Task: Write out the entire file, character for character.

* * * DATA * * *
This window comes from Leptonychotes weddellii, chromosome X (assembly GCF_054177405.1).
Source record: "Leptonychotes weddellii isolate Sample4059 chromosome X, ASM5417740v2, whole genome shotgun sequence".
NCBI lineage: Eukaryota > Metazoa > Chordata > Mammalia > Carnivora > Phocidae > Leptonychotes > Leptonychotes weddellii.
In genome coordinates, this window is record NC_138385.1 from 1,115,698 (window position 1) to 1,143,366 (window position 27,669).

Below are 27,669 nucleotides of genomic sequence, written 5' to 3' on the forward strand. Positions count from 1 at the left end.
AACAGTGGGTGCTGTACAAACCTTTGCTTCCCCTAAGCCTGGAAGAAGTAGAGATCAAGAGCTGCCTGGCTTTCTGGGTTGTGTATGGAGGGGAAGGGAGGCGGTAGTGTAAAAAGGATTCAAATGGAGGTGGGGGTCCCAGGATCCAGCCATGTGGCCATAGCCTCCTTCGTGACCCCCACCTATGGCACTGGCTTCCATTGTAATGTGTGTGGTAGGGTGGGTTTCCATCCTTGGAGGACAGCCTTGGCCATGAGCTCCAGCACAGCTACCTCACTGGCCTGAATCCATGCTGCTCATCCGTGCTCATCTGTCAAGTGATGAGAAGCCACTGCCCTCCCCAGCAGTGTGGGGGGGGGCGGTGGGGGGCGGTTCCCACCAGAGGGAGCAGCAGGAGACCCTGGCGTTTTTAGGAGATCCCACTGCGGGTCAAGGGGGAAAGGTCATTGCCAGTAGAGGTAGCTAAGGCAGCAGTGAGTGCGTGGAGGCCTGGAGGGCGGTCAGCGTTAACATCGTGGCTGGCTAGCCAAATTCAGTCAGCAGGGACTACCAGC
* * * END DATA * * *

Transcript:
This window comes from Leptonychotes weddellii, chromosome X (assembly GCF_054177405.1).
Source record: "Leptonychotes weddellii isolate Sample4059 chromosome X, ASM5417740v2, whole genome shotgun sequence".
NCBI lineage: Eukaryota > Metazoa > Chordata > Mammalia > Carnivora > Phocidae > Leptonychotes > Leptonychotes weddellii.
In genome coordinates, this window is record NC_138385.1 from 1,115,698 (window position 1) to 1,143,366 (window position 27,669).

Below are 27,669 nucleotides of genomic sequence, written 5' to 3' on the forward strand. Positions count from 1 at the left end.
AACAGTGGGTGCTGTACAAACCTTTGCTTCCCCTAAGCCTGGAAGAAGTAGAGATCAAGAGCTGCCTGGCTTTCTGGGTTGTGTATGGAGGGGAAGGGAGGCGGTAGTGTAAAAAGGATTCAAATGGAGGTGGGGGTCCCAGGATCCAGCCATGTGGCCATAGCCTCCTTCGTGACCCCCACCTATGGCACTGGCTTCCATTGTAATGTGTGTGGTAGGGTGGGTTTCCATCCTTGGAGGACAGCCTTGGCCATGAGCTCCAGCACAGCTACCTCACTGGCCTGAATCCATGCTGCTCATCCGTGCTCATCTGTCAAGTGATGAGAAGCCACTGCCCTCCCCAGCAGTGTGGGGGGGGGCGGTGGGGGGCGGTTCCCACCAGAGGGAGCAGCAGGAGACCCTGGCGTTTTTAGGAGATCCCACTGCGGGTCAAGGGGGAAAGGTCATTGCCAGTAGAGGTAGCTAAGGCAGCAGTGAGTGCGTGGAGGCCTGGAGGGCGGTCAGCGTTAACATCGTGGCTGGCTAGCCAAATTCAGTCAGCAGGGACTACCAGC